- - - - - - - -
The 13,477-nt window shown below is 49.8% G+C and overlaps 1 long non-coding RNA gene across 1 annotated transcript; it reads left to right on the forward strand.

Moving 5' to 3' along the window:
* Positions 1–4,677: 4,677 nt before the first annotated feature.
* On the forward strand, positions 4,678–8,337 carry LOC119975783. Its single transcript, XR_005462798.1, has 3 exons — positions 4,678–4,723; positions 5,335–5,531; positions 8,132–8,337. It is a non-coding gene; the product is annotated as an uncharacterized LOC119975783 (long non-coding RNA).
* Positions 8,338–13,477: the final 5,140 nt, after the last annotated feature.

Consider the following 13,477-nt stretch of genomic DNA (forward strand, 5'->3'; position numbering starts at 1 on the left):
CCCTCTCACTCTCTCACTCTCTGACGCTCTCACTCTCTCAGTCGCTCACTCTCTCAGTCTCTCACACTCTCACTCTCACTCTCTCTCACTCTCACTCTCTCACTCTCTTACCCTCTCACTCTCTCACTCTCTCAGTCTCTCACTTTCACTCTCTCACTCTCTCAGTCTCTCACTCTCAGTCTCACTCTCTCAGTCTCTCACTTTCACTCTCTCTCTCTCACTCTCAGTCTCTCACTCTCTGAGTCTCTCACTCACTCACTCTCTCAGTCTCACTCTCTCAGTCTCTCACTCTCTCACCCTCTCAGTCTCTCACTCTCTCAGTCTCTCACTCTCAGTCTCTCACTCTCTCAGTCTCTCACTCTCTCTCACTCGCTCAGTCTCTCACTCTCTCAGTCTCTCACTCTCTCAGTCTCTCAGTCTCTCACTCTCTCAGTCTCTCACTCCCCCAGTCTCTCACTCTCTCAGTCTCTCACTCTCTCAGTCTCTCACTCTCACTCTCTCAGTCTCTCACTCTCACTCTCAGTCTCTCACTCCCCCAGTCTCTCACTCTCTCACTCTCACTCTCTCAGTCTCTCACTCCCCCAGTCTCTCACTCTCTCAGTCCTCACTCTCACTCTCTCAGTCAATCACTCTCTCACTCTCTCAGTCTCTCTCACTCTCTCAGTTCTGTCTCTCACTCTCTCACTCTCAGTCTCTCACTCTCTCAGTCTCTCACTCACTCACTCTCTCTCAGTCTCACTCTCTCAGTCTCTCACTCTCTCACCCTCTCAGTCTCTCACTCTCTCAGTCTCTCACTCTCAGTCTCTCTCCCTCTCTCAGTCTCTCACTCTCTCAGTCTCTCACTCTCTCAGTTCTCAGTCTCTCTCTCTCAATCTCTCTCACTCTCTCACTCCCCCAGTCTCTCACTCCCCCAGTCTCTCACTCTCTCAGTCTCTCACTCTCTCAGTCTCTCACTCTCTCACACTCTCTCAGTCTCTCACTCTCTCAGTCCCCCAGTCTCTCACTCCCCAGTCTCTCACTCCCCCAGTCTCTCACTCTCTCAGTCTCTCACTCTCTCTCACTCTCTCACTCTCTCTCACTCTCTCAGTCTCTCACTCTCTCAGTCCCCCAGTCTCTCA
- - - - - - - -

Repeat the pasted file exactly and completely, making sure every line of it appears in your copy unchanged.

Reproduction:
The 13,477-nt window shown below is 49.8% G+C and overlaps 1 long non-coding RNA gene across 1 annotated transcript; it reads left to right on the forward strand.

Moving 5' to 3' along the window:
* Positions 1–4,677: 4,677 nt before the first annotated feature.
* On the forward strand, positions 4,678–8,337 carry LOC119975783. Its single transcript, XR_005462798.1, has 3 exons — positions 4,678–4,723; positions 5,335–5,531; positions 8,132–8,337. It is a non-coding gene; the product is annotated as an uncharacterized LOC119975783 (long non-coding RNA).
* Positions 8,338–13,477: the final 5,140 nt, after the last annotated feature.

Consider the following 13,477-nt stretch of genomic DNA (forward strand, 5'->3'; position numbering starts at 1 on the left):
CCCTCTCACTCTCTCACTCTCTGACGCTCTCACTCTCTCAGTCGCTCACTCTCTCAGTCTCTCACACTCTCACTCTCACTCTCTCTCACTCTCACTCTCTCACTCTCTTACCCTCTCACTCTCTCACTCTCTCAGTCTCTCACTTTCACTCTCTCACTCTCTCAGTCTCTCACTCTCAGTCTCACTCTCTCAGTCTCTCACTTTCACTCTCTCTCTCTCACTCTCAGTCTCTCACTCTCTGAGTCTCTCACTCACTCACTCTCTCAGTCTCACTCTCTCAGTCTCTCACTCTCTCACCCTCTCAGTCTCTCACTCTCTCAGTCTCTCACTCTCAGTCTCTCACTCTCTCAGTCTCTCACTCTCTCTCACTCGCTCAGTCTCTCACTCTCTCAGTCTCTCACTCTCTCAGTCTCTCAGTCTCTCACTCTCTCAGTCTCTCACTCCCCCAGTCTCTCACTCTCTCAGTCTCTCACTCTCTCAGTCTCTCACTCTCACTCTCTCAGTCTCTCACTCTCACTCTCAGTCTCTCACTCCCCCAGTCTCTCACTCTCTCACTCTCACTCTCTCAGTCTCTCACTCCCCCAGTCTCTCACTCTCTCAGTCCTCACTCTCACTCTCTCAGTCAATCACTCTCTCACTCTCTCAGTCTCTCTCACTCTCTCAGTTCTGTCTCTCACTCTCTCACTCTCAGTCTCTCACTCTCTCAGTCTCTCACTCACTCACTCTCTCTCAGTCTCACTCTCTCAGTCTCTCACTCTCTCACCCTCTCAGTCTCTCACTCTCTCAGTCTCTCACTCTCAGTCTCTCTCCCTCTCTCAGTCTCTCACTCTCTCAGTCTCTCACTCTCTCAGTTCTCAGTCTCTCTCTCTCAATCTCTCTCACTCTCTCACTCCCCCAGTCTCTCACTCCCCCAGTCTCTCACTCTCTCAGTCTCTCACTCTCTCAGTCTCTCACTCTCTCACACTCTCTCAGTCTCTCACTCTCTCAGTCCCCCAGTCTCTCACTCCCCAGTCTCTCACTCCCCCAGTCTCTCACTCTCTCAGTCTCTCACTCTCTCTCACTCTCTCACTCTCTCTCACTCTCTCAGTCTCTCACTCTCTCAGTCCCCCAGTCTCTCA